A Human-centred Approach to Secondary Maths

Learnlife's human-centred approach to secondary maths transforms the conventional classroom paradigm into a dynamic, personalised and purposeful learning adventure.
A Human-centred Approach to Secondary Maths

At Learnlife, the cornerstone is a human-centred approach to learning, prioritising each learner's capacity, interests, and passions.

In the video below, Learning Guide and Urban Hub Numeracy Lead Adrí Balcázar shares how secondary maths is taught at the Urban Hub.

He discusses how our human-centred learning philosophy is seamlessly integrated into mathematics education, where numeracy concepts are interwoven with real-life scenarios and transdisciplinary projects.

From supermarket excursions to exploring the golden ratio through artistic expression, the emphasis is on contextualising mathematical understanding, making it purposeful, practical and relevant to each learner's unique journey.

You can read the transcript below.

The approach to learning is first and foremost human-centred around the learner, their capacity, interests and passions. That's what's at the core. And at the same time, one key thing is whatever we're learning, we're learning how to learn. 

So a piece of it is always some metacognition, developing learning skills, learning strategies, trying different methodologies, seeing what works, what's best for each learner, in which ways they can develop their own processes, ways and techniques to learn. 

We tackle numeracy as part of life, as part of the world, as part of what we do. So many numeracy concepts, elements, pieces of mathematics are developed together with history or with science or with language, wherever they fit, in terms of disciplinary arguments. 

For example, we've had the islands project with the Explorers. They learned and developed things about government and structure in society. They learned about science, climate, how one island has different biomes, diversity, the impacts of rainstorms and whatnot. And they worked on resources, budgeting, internal economics of an island, or a society, or a situation.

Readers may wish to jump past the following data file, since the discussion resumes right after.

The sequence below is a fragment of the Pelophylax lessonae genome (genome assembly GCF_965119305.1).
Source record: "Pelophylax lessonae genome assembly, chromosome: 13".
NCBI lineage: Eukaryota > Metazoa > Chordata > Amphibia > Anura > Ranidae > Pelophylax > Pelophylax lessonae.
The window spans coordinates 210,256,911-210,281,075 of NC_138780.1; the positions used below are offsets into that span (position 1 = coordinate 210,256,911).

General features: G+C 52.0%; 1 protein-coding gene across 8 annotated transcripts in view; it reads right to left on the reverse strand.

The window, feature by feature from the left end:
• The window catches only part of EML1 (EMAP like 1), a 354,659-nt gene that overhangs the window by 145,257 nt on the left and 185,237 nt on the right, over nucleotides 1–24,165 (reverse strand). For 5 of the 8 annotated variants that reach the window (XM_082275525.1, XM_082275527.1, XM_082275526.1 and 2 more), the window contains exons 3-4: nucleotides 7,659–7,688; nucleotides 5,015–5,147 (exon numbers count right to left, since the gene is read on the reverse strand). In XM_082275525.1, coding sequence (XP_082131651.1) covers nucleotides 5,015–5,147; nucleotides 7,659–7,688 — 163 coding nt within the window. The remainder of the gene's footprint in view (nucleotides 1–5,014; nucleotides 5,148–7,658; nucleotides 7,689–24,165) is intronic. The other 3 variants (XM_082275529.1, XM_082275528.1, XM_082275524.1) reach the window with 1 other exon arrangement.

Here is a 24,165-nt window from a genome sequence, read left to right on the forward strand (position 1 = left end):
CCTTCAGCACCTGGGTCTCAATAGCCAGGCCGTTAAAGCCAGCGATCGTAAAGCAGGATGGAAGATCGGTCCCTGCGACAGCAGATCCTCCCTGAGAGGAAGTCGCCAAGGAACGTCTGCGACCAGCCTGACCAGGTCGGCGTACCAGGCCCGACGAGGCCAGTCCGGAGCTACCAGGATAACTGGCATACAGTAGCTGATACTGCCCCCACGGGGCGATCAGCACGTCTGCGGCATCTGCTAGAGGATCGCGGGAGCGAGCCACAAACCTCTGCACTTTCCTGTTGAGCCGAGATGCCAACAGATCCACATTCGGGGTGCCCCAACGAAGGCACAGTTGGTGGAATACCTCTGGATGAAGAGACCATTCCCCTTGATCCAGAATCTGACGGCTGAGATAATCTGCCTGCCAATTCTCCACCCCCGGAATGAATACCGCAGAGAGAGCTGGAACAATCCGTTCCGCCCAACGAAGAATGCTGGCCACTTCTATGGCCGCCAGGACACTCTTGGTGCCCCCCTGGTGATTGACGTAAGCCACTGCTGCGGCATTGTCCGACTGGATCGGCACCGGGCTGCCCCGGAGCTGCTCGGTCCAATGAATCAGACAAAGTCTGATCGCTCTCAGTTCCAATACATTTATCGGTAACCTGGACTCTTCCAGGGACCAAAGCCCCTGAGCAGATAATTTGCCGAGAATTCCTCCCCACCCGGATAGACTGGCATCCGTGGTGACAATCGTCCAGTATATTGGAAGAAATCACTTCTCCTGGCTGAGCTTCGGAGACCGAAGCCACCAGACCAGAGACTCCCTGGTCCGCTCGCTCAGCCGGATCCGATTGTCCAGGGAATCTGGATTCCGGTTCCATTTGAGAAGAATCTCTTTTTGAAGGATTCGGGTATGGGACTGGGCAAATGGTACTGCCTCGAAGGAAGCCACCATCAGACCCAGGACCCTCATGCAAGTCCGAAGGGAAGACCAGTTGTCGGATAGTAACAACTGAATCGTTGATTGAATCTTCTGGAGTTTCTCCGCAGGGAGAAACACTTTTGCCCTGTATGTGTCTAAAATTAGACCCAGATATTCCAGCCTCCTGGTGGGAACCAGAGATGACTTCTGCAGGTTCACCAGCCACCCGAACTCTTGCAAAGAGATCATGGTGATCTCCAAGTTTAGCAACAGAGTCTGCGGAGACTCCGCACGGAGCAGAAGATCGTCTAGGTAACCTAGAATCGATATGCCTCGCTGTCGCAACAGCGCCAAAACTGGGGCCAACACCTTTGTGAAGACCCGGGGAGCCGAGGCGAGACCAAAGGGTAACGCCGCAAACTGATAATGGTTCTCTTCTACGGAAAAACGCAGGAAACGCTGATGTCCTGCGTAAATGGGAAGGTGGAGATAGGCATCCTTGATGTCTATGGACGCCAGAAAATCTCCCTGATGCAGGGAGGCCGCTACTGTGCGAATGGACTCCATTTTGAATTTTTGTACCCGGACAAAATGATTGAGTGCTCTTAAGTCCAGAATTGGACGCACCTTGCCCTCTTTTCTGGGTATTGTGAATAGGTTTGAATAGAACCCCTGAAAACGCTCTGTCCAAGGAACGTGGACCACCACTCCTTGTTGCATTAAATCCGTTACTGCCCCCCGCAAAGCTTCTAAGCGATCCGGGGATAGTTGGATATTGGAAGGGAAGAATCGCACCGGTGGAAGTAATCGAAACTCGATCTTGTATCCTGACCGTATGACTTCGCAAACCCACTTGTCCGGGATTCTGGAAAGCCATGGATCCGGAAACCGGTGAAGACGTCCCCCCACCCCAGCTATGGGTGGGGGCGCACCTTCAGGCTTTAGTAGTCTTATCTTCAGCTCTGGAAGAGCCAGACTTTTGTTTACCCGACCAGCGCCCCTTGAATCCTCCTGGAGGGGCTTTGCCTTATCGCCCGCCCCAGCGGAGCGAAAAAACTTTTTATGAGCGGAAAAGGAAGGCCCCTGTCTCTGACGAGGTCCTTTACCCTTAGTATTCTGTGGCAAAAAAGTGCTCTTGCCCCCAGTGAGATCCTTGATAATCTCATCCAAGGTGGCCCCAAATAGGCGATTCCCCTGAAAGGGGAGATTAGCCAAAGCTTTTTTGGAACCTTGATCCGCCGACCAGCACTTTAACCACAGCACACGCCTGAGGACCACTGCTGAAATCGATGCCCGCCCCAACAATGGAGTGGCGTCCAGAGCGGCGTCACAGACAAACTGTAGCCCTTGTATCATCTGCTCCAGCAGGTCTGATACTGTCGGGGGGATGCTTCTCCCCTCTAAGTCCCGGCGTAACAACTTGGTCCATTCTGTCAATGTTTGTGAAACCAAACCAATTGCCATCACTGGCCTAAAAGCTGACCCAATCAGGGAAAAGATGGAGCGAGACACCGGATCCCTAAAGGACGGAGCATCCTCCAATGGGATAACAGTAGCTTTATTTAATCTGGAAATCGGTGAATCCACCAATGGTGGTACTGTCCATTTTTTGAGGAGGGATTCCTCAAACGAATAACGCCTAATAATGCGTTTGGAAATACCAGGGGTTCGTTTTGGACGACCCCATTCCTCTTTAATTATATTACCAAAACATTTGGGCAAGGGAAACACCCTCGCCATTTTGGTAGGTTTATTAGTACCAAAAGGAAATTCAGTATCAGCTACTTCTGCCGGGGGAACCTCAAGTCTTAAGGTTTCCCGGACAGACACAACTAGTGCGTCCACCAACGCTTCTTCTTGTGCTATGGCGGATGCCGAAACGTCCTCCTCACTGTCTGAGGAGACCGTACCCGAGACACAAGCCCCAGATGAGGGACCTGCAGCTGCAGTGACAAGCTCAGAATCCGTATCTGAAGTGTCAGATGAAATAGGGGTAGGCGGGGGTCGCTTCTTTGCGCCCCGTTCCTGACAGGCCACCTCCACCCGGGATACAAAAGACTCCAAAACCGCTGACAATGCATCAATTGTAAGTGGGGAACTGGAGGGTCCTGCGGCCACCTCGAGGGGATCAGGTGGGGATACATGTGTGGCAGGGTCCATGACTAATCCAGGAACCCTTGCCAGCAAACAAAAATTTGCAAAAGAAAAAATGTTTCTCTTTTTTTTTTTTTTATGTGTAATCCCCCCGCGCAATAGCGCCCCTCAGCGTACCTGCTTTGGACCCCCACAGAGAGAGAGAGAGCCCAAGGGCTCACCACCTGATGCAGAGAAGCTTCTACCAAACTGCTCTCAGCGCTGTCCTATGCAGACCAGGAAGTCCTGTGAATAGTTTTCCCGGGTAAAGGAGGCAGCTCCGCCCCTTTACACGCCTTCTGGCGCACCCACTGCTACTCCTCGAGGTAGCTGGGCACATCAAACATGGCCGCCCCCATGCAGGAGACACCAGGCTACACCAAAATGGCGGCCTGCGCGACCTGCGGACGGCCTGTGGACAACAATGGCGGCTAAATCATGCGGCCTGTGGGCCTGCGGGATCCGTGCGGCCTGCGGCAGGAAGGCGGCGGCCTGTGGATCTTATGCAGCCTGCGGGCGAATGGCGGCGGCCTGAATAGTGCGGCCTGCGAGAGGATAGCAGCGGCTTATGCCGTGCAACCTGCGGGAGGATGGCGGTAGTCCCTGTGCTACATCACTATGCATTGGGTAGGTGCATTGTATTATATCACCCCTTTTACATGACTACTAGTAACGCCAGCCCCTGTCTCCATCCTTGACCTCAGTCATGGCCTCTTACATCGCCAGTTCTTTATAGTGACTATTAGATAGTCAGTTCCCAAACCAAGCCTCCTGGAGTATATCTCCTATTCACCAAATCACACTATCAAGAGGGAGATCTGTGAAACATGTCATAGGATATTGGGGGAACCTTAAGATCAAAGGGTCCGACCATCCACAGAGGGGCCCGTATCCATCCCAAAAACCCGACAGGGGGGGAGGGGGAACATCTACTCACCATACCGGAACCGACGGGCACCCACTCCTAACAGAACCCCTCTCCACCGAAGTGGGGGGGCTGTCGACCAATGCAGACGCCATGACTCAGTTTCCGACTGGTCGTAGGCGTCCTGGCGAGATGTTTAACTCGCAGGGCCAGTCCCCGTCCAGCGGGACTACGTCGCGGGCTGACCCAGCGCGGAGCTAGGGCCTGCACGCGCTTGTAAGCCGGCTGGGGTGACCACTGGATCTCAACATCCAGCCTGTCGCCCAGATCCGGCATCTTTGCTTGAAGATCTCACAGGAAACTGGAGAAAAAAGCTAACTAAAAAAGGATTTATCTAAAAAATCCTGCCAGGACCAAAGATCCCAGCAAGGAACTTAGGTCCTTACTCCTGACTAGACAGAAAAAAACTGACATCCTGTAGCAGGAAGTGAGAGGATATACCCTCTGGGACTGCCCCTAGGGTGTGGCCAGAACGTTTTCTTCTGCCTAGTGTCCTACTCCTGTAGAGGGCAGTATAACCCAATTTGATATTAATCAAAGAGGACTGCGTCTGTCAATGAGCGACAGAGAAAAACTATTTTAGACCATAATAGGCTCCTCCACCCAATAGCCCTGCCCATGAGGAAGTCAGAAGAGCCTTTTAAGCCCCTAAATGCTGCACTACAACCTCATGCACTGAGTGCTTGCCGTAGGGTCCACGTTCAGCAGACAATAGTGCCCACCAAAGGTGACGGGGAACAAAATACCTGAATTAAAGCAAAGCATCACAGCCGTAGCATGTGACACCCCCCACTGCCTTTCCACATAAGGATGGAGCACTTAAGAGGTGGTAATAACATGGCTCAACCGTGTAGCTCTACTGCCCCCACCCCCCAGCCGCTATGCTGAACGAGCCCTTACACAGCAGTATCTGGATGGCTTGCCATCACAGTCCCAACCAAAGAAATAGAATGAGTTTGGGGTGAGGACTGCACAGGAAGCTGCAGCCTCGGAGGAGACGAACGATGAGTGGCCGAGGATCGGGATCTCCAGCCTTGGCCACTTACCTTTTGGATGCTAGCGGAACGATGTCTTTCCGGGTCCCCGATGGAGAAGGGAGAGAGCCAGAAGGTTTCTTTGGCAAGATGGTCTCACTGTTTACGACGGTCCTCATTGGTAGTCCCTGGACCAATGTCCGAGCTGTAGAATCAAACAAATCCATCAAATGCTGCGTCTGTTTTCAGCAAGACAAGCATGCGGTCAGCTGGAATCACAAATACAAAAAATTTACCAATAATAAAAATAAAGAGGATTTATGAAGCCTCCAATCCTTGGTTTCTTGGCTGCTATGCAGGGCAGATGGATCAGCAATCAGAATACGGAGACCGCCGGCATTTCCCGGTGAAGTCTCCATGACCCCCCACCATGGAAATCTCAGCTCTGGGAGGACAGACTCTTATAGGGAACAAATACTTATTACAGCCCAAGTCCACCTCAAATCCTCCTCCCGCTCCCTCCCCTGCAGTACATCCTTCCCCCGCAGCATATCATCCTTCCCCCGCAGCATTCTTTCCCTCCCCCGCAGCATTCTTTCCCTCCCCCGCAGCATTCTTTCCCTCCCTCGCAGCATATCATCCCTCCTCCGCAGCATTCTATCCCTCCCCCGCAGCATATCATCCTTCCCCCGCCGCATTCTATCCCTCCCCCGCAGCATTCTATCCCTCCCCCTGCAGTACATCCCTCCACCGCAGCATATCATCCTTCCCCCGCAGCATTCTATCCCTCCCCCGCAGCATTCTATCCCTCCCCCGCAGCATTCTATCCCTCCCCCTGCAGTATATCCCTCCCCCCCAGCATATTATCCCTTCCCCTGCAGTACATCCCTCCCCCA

So whether it is in some of the sessions that are math only, or some of the sessions that are transdisciplinary projects, we're always working with reality. We're always getting the learners out there into the world as much as we can and whatever we bring in is something that's current, that's part of their lives, or is something they can see being part of their life very soon. 

This means when we were working on percentages, we went to the supermarket to calculate the value of discounts, and we actually figured out what was the best value product to get based on that. That allows them to contextualise the learning, to realise the purpose and the value of the learning, to practise it in an environment that feels real, that feels authentic.

But there's also the Math Dojo, which is an open mathematical space for everyone to learn and practise. I have learners who come into Math Dojo, and they just learn new concepts, practise those concepts, ask me for help whenever they get stuck and continue to develop vast math knowledge. 

We do make sure that all of our day-to-day activities that include math are very real and life-related. So they're contextualised in a way that they understand what's the point, they understand what's the purpose. It's about understanding basic economics, understanding how to redesign your room, your floor plan, your measurements. 

So, for example, a learner who wanted to do something artistic but math-related, we started looking at the golden ratio, we started looking at the work of Escher, who was a fantastic geometrist and a fabulous artist, and this learner started producing works of geometry and symmetries.

There was artistic work and felt really really rewarding, but at the same time developing the mathematical concepts along the way. He was so proud of it, it was the piece he decided to show at the showcase. 

So we put together curricula from four or five different countries and created our own scope and sequence. And this scope and sequence aims at guaranteeing that all learners will leave with all the mathematical skills that they need in order to thrive and live fulfilling purposeful lives. 

One key difference with many other schools is that we don't necessarily pace all learners by age at the same rhythm. So, we always have different groups, and there's always the matter of the space where the learners accelerate, learners cover things that many of their peers have done in the past, but they haven't. 

And it's always, what do you need in your math right now, what's going to get you engaged, what's going to feel useful. It's not: you're fast, you're slow. We don't talk in those terms, and we don't compare.

We just figure out where you are at and what's next. And I've noticed learners don't care too much about comparing themselves to each other if you don't start doing that for them.

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